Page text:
Unlike other devices, the biggest risk in mobile is with data and privacy issues. For instance, there are tens of thousands of malicious mobile apps that are being blocked daily because they ask for your phone numbers with the intent of stealing them. Some apps also try and steal other sensitive information such as your location. That’s not something you want to mess around with.

1 in 10 Home Networks Have Experienced a Cyber Attack

If hackers aren’t trying to hack your mobile phones, they sure are trying to get into your home network.

Because a vast majority of US consumers now own a wifi in their homes (over 80%), they’re also becoming another target for criminals. A recent event sponsored by Hartford Steam Boiler showed that 1 in 10 home networks have experienced a cyber attack. The attacks usually start through home wifi systems where hackers will then try and find other entry points in other devices that are connected to the wifi network. Not only are your computers being breached, but so are your cell phones and other IoT (Internet of Things) devices such as your smart TVs, thermostats, security cameras, etc.

Once hackers have accessed and hijacked your devices, they can then steal your personal and financial information. Or even worse, hold your computer files for ransom.

Cybercrime is the Biggest Threat to Every Company In the World

Cyber threats aren’t just happening at home on your computers, phones, WiFi networks, and IoT devices. They’re affecting businesses, too.

They don’t just go for the small businesses. Even Fortune 500 companies are susceptible to attack. In fact, hackers love breaching into big businesses because of all the personal data they hold (hence the recent Equifax hack that affected millions of people all over the US). This was only one of the many breaches for large, commonly used companies today.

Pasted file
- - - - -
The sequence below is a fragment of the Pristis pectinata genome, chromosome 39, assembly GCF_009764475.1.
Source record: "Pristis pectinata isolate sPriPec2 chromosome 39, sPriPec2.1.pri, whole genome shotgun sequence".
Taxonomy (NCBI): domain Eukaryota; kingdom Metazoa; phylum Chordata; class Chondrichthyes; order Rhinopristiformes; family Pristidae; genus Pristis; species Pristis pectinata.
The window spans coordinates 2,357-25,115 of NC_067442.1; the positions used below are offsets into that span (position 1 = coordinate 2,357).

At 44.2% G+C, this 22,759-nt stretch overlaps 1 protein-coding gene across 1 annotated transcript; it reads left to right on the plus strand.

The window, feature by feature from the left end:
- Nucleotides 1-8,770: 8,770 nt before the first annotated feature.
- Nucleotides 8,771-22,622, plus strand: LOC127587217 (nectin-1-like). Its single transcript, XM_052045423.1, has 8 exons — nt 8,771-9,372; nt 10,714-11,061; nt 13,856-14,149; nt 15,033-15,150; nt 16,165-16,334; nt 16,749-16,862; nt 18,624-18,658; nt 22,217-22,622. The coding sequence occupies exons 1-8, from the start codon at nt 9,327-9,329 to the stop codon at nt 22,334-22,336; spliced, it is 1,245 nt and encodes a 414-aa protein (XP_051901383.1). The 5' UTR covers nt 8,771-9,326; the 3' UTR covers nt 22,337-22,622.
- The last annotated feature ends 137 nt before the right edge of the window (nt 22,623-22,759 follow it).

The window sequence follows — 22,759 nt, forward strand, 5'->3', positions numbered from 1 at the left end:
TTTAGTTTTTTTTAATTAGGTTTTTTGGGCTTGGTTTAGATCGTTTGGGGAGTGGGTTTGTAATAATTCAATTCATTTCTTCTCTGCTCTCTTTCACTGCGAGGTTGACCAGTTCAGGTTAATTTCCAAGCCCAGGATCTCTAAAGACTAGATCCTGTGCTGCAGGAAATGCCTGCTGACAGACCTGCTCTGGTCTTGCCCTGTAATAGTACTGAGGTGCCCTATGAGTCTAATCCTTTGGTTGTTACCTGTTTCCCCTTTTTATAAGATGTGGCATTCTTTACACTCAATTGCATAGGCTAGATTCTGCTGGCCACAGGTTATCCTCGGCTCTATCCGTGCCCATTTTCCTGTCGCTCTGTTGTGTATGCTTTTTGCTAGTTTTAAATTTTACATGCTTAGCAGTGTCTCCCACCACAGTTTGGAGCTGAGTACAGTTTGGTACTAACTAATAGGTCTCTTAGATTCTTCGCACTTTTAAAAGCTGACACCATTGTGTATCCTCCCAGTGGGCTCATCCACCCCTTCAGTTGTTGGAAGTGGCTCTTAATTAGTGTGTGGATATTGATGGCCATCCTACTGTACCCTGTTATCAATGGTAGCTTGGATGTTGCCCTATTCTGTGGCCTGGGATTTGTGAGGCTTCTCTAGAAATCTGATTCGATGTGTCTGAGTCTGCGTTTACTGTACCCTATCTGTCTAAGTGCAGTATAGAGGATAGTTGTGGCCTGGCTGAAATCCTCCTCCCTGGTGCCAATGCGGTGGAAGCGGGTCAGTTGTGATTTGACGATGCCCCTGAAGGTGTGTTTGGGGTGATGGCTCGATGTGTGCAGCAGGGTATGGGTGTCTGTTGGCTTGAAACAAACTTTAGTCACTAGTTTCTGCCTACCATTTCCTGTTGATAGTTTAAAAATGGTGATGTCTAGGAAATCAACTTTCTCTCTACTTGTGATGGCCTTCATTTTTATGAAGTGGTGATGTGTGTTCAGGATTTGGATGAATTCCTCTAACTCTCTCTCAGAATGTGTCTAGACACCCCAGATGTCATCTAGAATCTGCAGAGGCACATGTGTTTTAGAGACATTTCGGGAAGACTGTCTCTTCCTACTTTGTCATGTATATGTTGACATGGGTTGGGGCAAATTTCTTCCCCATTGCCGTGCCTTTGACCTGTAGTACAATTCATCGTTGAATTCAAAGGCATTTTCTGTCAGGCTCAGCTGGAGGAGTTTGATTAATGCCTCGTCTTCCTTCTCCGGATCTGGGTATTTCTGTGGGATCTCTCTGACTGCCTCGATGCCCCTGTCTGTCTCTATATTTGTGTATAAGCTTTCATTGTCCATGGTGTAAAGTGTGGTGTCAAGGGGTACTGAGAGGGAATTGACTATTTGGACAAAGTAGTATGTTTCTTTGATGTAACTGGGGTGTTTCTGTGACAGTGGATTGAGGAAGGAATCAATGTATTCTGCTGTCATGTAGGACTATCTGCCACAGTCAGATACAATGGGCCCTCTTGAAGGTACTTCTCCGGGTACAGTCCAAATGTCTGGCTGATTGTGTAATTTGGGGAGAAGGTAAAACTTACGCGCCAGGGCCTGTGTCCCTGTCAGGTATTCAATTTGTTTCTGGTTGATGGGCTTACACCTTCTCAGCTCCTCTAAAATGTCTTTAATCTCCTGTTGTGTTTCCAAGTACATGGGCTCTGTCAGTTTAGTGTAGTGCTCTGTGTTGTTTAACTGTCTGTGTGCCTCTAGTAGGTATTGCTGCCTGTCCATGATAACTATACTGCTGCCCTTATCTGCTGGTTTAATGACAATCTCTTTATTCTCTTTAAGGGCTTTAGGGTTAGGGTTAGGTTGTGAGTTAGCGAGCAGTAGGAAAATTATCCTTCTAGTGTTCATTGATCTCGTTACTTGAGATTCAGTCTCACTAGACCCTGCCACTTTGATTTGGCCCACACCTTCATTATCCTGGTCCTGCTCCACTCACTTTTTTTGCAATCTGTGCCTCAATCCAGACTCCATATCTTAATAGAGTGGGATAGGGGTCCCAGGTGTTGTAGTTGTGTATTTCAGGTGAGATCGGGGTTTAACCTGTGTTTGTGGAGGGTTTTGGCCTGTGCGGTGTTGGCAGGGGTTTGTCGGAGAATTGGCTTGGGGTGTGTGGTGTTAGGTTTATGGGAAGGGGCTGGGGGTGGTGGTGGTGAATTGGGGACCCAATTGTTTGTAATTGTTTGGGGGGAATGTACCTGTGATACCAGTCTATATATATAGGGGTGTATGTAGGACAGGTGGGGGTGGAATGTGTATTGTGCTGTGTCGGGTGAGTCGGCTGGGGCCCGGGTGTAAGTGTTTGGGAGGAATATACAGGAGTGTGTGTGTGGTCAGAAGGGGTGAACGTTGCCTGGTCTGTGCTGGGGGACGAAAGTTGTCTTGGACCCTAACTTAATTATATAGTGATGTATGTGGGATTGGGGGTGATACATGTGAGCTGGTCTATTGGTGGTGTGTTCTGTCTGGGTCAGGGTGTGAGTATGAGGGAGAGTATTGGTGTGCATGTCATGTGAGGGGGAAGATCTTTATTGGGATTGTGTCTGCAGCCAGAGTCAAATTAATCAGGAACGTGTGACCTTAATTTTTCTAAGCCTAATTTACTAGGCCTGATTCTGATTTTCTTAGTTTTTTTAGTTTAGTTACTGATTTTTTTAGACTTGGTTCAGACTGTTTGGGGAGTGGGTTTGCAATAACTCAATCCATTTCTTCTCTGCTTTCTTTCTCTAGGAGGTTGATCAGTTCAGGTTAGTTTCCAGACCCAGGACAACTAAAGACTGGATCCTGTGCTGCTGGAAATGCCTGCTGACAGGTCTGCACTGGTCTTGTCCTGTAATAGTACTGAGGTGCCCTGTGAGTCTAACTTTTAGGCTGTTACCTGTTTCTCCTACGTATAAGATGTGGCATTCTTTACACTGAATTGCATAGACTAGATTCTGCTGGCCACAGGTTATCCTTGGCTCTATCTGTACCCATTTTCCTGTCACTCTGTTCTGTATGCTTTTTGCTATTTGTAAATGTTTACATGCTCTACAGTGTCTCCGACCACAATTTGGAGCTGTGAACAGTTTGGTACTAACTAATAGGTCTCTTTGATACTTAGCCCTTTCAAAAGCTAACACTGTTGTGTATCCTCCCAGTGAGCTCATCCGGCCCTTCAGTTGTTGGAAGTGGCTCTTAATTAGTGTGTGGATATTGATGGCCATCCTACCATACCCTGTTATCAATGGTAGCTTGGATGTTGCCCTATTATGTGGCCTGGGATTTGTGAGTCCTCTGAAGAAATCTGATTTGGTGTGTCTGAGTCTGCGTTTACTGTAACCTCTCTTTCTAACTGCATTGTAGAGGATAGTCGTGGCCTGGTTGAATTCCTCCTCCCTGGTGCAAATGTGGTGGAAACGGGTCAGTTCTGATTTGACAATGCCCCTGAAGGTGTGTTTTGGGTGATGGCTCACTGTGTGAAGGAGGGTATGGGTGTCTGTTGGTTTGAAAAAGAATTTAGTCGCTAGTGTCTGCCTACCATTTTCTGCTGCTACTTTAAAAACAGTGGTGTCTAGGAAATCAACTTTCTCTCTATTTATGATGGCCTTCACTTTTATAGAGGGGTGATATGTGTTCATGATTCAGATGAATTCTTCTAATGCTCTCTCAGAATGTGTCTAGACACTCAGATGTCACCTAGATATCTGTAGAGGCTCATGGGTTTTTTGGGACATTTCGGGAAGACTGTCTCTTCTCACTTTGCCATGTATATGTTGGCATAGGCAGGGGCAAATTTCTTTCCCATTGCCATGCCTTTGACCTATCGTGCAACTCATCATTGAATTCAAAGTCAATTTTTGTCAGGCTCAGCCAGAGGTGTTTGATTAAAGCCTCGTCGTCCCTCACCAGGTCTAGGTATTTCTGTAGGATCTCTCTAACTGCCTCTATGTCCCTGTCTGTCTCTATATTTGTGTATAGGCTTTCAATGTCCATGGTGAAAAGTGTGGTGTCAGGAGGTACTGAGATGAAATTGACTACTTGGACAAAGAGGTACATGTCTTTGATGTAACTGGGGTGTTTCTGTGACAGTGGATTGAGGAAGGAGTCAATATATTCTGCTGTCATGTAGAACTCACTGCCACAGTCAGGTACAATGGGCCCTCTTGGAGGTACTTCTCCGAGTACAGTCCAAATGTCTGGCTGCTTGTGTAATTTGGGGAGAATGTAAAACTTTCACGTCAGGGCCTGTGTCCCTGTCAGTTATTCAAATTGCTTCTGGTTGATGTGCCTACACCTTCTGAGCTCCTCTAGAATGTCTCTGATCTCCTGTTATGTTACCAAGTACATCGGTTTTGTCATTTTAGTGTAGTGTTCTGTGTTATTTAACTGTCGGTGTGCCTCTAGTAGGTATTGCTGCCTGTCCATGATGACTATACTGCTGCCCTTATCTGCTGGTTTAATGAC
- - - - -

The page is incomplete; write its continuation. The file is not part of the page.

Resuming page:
Unfortunately, these attacks on organizations don’t just happen in the US. Cyber attacks happen on a global scale, and they occur on a regular basis in every industry. It has become the greatest threat to every company in the world, both big and small.

It Takes 3-6 Months for Companies to Recognize a Breach

We’re saving the most terrifying statistic for last.

A cybersecurity report conducted by the Ponemon Institute suggests that once a data breach occurs, it takes an average of 97 days for financial firms to detect an intrusion, and about 197 days for retail companies.

Because of the length of time it takes companies to recognize a breach, it actually allows criminals to perform more attacks and steal more information. In fact, research suggests that companies are attacked over 50 times in a single month.

Recognizing the Importance of Security

As you can see, there is great concern that surrounds the internet, personal devices, property and information, and that of businesses as well. Keep this in mind as you are using the internet, setting up your personal data and the ways that you are keeping it safe. Stay educated and aware about the ways in which cybersecurity might impact you as well as the ways you can stay safe. In today’s world that’s no easy feat, but it can make all of the difference.